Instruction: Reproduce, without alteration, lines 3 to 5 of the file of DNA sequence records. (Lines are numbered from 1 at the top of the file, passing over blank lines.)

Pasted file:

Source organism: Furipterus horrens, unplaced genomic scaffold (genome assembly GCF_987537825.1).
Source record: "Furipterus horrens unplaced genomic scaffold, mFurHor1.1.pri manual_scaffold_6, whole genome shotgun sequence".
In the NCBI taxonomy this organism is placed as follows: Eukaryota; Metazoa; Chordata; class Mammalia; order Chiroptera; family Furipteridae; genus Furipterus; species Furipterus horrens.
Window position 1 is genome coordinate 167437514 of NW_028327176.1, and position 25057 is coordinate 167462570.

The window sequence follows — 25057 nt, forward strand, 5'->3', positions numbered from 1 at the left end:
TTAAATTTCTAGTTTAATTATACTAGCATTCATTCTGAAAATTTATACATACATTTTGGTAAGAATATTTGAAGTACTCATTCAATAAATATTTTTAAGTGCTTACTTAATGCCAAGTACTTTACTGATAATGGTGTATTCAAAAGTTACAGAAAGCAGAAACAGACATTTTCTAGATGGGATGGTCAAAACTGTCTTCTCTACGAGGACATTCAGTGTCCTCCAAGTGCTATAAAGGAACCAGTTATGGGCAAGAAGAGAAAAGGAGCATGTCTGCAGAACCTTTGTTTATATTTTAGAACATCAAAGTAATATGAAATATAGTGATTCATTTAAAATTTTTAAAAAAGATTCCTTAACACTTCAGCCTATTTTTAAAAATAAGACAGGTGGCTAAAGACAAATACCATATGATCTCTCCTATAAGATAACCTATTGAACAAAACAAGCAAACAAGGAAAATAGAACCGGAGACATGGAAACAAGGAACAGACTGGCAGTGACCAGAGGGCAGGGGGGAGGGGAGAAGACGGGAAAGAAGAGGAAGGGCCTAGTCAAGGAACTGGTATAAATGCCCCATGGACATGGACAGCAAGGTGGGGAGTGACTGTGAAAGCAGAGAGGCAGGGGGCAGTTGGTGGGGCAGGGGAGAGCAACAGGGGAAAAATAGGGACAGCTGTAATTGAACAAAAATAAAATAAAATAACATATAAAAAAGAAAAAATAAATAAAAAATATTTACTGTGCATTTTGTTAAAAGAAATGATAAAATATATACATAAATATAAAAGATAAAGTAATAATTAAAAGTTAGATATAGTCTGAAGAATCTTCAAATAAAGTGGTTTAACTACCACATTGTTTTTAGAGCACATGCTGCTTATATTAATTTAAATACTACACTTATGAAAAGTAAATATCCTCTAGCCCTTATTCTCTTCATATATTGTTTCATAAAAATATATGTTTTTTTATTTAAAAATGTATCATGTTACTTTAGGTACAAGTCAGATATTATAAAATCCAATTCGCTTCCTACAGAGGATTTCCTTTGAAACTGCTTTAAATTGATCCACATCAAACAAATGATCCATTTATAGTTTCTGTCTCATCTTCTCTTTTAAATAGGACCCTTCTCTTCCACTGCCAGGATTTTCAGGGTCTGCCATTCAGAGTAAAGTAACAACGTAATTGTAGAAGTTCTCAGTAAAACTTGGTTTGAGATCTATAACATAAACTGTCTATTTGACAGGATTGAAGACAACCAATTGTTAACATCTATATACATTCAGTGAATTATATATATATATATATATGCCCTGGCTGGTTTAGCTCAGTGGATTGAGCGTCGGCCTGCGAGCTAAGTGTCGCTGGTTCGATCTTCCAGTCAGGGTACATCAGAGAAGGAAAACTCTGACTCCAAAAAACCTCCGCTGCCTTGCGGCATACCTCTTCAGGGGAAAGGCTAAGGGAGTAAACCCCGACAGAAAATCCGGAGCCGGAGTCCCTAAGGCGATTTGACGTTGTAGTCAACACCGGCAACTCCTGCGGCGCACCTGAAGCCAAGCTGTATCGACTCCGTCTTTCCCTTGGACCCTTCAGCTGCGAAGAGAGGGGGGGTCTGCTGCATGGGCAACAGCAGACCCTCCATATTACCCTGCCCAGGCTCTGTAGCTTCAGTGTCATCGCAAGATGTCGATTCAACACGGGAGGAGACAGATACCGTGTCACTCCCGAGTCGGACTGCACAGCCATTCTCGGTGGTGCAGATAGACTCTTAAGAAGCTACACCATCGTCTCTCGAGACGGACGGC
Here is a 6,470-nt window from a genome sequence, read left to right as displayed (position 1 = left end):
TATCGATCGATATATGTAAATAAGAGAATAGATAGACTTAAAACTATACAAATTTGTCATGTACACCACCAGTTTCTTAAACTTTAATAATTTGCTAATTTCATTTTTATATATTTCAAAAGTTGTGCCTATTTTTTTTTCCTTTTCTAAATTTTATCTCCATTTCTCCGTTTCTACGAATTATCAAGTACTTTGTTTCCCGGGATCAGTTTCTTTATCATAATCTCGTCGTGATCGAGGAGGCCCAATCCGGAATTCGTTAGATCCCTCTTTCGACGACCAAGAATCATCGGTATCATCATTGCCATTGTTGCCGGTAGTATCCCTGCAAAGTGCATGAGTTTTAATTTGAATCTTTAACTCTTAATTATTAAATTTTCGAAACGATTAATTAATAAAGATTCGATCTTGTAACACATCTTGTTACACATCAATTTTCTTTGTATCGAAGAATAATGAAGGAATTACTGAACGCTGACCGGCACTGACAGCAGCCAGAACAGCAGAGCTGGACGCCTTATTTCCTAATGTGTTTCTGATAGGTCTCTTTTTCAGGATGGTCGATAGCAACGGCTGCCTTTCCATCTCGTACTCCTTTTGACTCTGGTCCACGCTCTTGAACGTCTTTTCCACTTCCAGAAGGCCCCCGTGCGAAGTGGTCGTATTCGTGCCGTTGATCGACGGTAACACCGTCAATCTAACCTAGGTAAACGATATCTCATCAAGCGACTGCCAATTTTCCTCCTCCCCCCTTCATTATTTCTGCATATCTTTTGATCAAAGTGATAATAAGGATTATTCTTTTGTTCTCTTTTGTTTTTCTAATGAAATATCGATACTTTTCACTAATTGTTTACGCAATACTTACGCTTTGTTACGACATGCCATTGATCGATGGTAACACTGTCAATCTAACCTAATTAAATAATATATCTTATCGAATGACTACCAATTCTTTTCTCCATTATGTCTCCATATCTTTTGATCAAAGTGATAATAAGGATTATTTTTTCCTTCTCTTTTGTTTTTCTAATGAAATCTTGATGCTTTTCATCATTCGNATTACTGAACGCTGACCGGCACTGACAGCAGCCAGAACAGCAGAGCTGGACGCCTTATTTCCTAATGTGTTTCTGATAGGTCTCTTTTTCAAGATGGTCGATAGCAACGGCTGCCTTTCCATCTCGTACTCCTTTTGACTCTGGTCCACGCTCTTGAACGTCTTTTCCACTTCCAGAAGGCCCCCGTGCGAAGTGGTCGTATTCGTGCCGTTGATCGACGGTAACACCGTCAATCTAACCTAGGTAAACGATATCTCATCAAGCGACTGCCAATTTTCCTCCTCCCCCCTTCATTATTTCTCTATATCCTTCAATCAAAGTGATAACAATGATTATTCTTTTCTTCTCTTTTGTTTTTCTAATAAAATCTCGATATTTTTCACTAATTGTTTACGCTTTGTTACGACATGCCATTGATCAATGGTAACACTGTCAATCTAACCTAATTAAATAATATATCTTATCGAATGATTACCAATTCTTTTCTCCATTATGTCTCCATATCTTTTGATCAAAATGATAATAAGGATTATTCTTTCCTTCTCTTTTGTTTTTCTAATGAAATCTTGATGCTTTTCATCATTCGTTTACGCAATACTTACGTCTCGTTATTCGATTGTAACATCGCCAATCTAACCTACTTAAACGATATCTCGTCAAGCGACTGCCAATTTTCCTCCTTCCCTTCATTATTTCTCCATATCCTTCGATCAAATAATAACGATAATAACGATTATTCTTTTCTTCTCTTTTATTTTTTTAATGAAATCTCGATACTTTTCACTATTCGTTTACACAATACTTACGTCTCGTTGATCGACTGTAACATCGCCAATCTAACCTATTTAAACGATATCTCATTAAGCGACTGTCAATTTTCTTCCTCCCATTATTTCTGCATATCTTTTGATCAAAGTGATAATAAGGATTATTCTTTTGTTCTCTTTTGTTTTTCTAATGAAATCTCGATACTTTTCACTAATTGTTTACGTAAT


In the NCBI taxonomy this organism is placed as follows: Eukaryota; Metazoa; Chordata; class Mammalia; order Chiroptera; family Furipteridae; genus Furipterus; species Furipterus horrens.
Window position 1 is genome coordinate 167437514 of NW_028327176.1, and position 25057 is coordinate 167462570.

The window sequence follows — 25057 nt, forward strand, 5'->3', positions numbered from 1 at the left end: